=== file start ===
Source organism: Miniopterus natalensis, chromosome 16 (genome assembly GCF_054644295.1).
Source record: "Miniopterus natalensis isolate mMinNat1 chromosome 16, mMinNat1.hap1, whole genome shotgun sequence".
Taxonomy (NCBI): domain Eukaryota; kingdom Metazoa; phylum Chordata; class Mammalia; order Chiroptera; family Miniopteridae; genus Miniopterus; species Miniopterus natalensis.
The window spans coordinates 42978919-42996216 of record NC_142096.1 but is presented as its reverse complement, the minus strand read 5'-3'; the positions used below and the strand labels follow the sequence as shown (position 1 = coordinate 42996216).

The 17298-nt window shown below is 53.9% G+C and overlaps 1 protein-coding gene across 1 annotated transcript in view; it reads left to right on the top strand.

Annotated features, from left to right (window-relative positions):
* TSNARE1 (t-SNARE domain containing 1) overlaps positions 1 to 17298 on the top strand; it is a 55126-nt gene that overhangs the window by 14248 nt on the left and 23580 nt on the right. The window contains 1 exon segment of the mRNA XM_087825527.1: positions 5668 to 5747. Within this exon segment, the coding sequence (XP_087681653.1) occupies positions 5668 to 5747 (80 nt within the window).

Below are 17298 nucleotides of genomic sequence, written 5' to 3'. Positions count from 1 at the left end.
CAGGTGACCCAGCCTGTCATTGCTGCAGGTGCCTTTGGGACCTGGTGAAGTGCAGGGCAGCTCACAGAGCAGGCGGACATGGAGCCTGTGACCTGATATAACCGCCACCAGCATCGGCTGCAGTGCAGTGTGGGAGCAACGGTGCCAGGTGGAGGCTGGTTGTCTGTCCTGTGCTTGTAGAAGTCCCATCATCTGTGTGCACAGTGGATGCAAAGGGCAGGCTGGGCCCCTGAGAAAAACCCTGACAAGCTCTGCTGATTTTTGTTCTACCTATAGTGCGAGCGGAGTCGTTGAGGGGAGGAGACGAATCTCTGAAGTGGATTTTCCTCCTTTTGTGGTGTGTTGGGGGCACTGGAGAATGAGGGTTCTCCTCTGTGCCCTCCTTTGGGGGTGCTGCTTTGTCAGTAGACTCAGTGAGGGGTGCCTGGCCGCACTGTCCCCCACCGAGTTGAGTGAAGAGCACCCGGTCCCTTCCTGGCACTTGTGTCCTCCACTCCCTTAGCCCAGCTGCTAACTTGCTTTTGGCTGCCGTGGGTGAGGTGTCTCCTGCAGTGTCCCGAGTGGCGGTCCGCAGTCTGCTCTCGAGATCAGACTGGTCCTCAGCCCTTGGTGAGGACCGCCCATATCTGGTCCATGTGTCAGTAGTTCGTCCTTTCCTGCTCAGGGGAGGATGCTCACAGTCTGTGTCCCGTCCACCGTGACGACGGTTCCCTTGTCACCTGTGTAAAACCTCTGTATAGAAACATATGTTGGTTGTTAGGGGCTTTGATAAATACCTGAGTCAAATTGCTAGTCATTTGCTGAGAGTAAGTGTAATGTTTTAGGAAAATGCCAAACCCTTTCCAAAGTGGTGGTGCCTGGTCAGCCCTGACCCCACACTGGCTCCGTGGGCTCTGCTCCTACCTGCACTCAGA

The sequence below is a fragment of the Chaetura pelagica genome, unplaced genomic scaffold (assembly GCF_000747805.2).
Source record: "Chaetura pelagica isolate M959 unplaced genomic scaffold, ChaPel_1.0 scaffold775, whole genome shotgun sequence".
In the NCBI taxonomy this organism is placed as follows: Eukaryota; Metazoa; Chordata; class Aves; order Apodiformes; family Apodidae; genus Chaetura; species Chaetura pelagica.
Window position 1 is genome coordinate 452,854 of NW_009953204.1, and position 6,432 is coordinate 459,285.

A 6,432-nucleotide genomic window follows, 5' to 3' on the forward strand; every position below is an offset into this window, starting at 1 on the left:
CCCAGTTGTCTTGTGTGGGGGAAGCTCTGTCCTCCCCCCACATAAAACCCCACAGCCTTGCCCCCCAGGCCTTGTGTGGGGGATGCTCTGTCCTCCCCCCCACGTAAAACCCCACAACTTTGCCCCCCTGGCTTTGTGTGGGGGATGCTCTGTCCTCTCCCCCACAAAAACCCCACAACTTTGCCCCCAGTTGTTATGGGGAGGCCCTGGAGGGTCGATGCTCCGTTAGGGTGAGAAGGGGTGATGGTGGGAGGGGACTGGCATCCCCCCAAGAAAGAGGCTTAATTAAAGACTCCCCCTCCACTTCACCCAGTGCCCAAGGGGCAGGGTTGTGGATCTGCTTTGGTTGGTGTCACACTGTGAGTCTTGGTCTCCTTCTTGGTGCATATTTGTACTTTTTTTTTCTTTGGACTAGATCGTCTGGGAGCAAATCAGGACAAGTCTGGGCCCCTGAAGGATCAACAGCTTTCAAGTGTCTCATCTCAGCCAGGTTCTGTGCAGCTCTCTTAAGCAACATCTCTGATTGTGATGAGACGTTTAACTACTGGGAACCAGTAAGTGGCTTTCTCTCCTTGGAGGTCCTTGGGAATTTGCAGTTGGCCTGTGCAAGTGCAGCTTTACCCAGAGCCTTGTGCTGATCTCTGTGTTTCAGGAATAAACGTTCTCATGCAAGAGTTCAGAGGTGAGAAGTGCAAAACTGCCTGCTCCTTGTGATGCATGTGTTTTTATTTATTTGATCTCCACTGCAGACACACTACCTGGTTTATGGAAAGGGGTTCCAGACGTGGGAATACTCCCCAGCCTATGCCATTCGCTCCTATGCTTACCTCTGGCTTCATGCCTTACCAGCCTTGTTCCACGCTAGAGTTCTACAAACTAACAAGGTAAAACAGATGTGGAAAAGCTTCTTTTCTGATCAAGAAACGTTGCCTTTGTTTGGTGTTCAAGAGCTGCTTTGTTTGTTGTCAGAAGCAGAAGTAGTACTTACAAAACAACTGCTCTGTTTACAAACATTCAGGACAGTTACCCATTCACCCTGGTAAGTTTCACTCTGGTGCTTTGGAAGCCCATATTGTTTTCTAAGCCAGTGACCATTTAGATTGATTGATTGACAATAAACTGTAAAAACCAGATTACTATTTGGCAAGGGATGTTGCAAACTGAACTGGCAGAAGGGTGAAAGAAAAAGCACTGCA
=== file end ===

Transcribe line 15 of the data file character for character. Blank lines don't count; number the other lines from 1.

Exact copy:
CCCAGTTGTCTTGTGTGGGGGAAGCTCTGTCCTCCCCCCACATAAAACCCCACAGCCTTGCCCCCCAGGCCTTGTGTGGGGGATGCTCTGTCCTCCCCCCCACGTAAAACCCCACAACTTTGCCCCCCTGGCTTTGTGTGGGGGATGCTCTGTCCTCTCCCCCACAAAAACCCCACAACTTTGCCCCCAGTTGTTATGGGGAGGCCCTGGAGGGTCGATGCTCCGTTAGGGTGAGAAGGGGTGATGGTGGGAGGGGACTGGCATCCCCCCAAGAAAGAGGCTTAATTAAAGACTCCCCCTCCACTTCACCCAGTGCCCAAGGGGCAGGGTTGTGGATCTGCTTTGGTTGGTGTCACACTGTGAGTCTTGGTCTCCTTCTTGGTGCATATTTGTACTTTTTTTTTCTTTGGACTAGATCGTCTGGGAGCAAATCAGGACAAGTCTGGGCCCCTGAAGGATCAACAGCTTTCAAGTGTCTCATCTCAGCCAGGTTCTGTGCAGCTCTCTTAAGCAACATCTCTGATTGTGATGAGACGTTTAACTACTGGGAACCAGTAAGTGGCTTTCTCTCCTTGGAGGTCCTTGGGAATTTGCAGTTGGCCTGTGCAAGTGCAGCTTTACCCAGAGCCTTGTGCTGATCTCTGTGTTTCAGGAATAAACGTTCTCATGCAAGAGTTCAGAGGTGAGAAGTGCAAAACTGCCTGCTCCTTGTGATGCATGTGTTTTTATTTATTTGATCTCCACTGCAGACACACTACCTGGTTTATGGAAAGGGGTTCCAGACGTGGGAATACTCCCCAGCCTATGCCATTCGCTCCTATGCTTACCTCTGGCTTCATGCCTTACCAGCCTTGTTCCACGCTAGAGTTCTACAAACTAACAAGGTAAAACAGATGTGGAAAAGCTTCTTTTCTGATCAAGAAACGTTGCCTTTGTTTGGTGTTCAAGAGCTGCTTTGTTTGTTGTCAGAAGCAGAAGTAGTACTTACAAAACAACTGCTCTGTTTACAAACATTCAGGACAGTTACCCATTCACCCTGGTAAGTTTCACTCTGGTGCTTTGGAAGCCCATATTGTTTTCTAAGCCAGTGACCATTTAGATTGATTGATTGACAATAAACTGTAAAAACCAGATTACTATTTGGCAAGGGATGTTGCAAACTGAACTGGCAGAAGGGTGAAAGAAAAAGCACTGCA